They have played crucial roles in a number of political fights in New Zealand history, using their strategic location and collective strength to stop nuclear ship visits, against whaling, show solidarity with the people of East Timor and help win pay parity for women.
In the 1970s and 1980s the watersiders would take strike action or donate a days pay to protest campaigns against Apartheid or the Vietnam War. They were the most committed fighters for the global working class, against imperialism and ecological destruction.
In recent years the Maritime Union has been campaigning against lax controls on Flag of Convenience vessels like the MSC's Liberia flagged, Rena, operating on New Zealand's coasts.
The term flag of convenience describes the business practice of registering a merchant ship in a sovereign state different from that of the ship's owners, and flying that state's civil ensign on the ship. Ships are registered under flags of convenience to reduce operating costs or avoid the regulations of the owner's country. The closely related term open registry is used to describe an organization that will register ships owned by foreign entities.
In 2006 the MUNZ general secretary said, “Deregulation has failed. The global maritime free market has failed. It will require co-ordinated international action to clean up the monopolistic, unaccountable mess of Flag of Convenience shipping.”
MUNZ's long term campaign has helped expose ships which bring "death, injury and pollution" with them and have helped many crews, especially super-exploited fishing workers, win victories on wages and workers' rights against Flag of Convenience shipping operators.
Yet although MUNZ has provided crucial support to every group of workers that is engaged in industrial struggle in New Zealand from cleaners to retail workers, from young fast food cooks to engineers, the trade union movement, the wider working-class community has done too little to show support back. Ridding New Zealand coasts of Flag of Convenience ships was never a priority. The shipping corporations have got rich, the workers have been treated poorly and a major environmental disaster was only around the corner. The alarm bells should have sounded in 2002 when a Flag of Convenience registered ship, the Jody F. Millenium ran aground in Gisborne and polluted 8km of coast with 25 tonnes of oil.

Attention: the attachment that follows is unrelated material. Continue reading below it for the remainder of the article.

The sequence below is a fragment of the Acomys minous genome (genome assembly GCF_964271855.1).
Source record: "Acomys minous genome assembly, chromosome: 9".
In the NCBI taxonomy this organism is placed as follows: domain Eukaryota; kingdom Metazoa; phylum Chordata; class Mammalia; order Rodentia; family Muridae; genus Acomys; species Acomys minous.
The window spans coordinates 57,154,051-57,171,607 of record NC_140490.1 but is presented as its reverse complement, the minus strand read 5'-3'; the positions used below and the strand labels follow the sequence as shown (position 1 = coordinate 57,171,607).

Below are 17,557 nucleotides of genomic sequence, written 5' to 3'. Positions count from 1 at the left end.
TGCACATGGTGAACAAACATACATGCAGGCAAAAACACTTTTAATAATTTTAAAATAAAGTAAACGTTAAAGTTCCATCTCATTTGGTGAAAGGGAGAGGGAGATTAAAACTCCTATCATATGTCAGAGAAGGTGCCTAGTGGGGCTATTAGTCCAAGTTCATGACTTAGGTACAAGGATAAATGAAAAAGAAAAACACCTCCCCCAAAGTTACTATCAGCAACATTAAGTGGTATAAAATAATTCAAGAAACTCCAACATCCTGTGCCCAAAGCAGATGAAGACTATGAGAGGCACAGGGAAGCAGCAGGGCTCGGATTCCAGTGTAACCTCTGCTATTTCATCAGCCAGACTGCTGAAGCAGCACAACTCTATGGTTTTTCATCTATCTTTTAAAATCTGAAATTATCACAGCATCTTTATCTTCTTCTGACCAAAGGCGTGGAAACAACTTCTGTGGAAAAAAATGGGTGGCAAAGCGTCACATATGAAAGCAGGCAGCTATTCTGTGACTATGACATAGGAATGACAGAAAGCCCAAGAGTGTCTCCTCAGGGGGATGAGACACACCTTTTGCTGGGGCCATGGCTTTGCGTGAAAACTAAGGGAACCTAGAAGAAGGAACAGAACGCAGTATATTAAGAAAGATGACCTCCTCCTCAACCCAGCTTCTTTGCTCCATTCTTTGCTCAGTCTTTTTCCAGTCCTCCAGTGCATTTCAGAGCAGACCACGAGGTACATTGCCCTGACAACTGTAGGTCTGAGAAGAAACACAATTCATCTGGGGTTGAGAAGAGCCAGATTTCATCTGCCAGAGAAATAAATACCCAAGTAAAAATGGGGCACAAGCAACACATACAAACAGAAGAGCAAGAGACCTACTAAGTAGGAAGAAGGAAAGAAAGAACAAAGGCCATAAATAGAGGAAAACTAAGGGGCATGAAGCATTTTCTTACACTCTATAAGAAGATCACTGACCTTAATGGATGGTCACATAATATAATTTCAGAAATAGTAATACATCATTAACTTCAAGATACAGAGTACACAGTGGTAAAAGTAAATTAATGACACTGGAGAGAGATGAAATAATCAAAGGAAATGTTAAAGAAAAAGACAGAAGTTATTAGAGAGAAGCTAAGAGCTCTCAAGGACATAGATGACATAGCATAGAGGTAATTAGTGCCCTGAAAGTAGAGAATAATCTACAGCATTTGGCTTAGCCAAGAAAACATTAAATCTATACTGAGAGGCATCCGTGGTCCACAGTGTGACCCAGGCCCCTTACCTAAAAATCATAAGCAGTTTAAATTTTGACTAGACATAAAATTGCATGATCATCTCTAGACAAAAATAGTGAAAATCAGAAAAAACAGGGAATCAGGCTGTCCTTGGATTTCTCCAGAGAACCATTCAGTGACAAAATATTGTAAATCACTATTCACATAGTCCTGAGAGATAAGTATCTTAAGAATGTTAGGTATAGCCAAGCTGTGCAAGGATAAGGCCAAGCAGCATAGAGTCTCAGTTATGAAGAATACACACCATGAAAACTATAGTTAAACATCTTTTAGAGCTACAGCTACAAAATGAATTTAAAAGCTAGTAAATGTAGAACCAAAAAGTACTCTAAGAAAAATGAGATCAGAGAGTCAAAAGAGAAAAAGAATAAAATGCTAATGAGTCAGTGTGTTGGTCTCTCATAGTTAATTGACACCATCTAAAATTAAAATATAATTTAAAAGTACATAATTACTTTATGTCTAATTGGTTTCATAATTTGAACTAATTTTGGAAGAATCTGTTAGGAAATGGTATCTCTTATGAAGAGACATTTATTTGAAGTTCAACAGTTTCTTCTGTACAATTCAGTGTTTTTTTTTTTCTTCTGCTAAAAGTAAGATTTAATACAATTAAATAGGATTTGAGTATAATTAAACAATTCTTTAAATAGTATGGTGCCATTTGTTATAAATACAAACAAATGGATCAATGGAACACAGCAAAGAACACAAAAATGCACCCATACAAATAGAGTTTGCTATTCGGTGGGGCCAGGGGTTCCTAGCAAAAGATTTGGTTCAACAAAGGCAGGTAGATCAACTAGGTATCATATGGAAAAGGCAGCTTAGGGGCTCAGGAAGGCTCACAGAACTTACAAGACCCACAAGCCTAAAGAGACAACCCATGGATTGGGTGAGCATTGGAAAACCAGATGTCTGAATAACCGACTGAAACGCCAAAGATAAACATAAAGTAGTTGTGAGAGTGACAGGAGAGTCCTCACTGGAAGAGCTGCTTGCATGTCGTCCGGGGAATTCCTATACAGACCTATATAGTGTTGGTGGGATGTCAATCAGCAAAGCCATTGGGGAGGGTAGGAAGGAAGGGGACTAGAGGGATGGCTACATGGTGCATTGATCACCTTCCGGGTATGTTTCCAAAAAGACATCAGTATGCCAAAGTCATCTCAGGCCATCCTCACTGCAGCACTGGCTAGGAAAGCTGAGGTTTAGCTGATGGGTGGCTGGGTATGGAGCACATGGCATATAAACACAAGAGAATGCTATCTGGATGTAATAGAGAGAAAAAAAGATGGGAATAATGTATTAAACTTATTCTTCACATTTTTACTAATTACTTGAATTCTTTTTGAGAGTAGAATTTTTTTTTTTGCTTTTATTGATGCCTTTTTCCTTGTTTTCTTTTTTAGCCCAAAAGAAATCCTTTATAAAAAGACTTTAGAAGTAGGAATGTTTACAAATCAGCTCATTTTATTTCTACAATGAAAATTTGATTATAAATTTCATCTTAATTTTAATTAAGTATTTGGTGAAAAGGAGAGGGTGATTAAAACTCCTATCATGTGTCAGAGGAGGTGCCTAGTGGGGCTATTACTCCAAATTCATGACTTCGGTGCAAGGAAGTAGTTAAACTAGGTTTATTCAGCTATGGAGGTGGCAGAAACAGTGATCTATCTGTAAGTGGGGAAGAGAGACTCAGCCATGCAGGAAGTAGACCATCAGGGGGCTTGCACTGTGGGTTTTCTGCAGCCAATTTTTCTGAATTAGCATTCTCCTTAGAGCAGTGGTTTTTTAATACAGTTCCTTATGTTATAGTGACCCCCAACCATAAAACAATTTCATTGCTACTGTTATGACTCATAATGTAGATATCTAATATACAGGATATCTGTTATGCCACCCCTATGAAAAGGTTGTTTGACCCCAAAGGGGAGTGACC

MUNZ's warnings of the danger of Flag of Convenience shipping were ignored by Labour and National. Flag of Convenience vessels have been involved in many, high profile oil spills as a result of their lax safety and poor conditions. Deepwater Horizon, the oil rig that destroyed the Gulf of Mexico, was also a Flag of Convenience vessel.
The U.S. Coast Guard just released a preliminary report about the Deepwater Horizon oil rig. The Coast Guard criticized not only rig owner, Transocean, but the foreign registry in the Marshall Islands (flag below) where Transocean registered the rig. Just like a cruise ship, the Deepwater Horizon oil rig was considered to be a vessel which had to be registered.In fact, avoiding responsibility for oil spills is one of the main reasons that ship owners register their vessels in Flag of Convenience nations,
In 1999, a oil tanker called the Erika sank off Brittany and polluted 250 miles of French coastline. The French government could not penetrate a chain of shell companies in seven countries that stood between the ship and its owner. The owner eventually came forward voluntarily and, when questioned by the BBC about the complex ownership arrangements, said, “That is standard practice in shipping.”If politicians are serious about preventing more oil spills in New Zealand then they will have to show support for the campaign of the International Transport Workers' Federation and ban Flag of Convenience vessels from our harbours, ports and seas.
As current Maritime Union General Secretary Joe Fleetwood told the media, "Our view is that the unregulated nature of Flag of Convenience global shipping will be shown to be the underlying cause of what has happened. We have vessels on the New Zealand coast that are not up to scratch."
The Rena oil spill which will devastate the Bay of Plenty appears on the surface to be the story of negligence, drunkenness or incompetence. But beneath the surface are the murky details of a global industry corrupted by corporate power and deregulation. If someone is to blame for the Rena spill, it is Jim Bolger and his National Government of 1994 that passed a law to deregulate New Zealand's coastal shipping industry and open it up to Flag of Convenience vessels. And blame Labour, who for nine years ignored the cries of the foreign workers and the protests of the Maritime Union.
Now is the time to go on the offensive, rally around the MUNZ campaign against Flag of Convenience vessels and tell the world that the maritime free market has failed. Capitalism and planet earth are not compatible.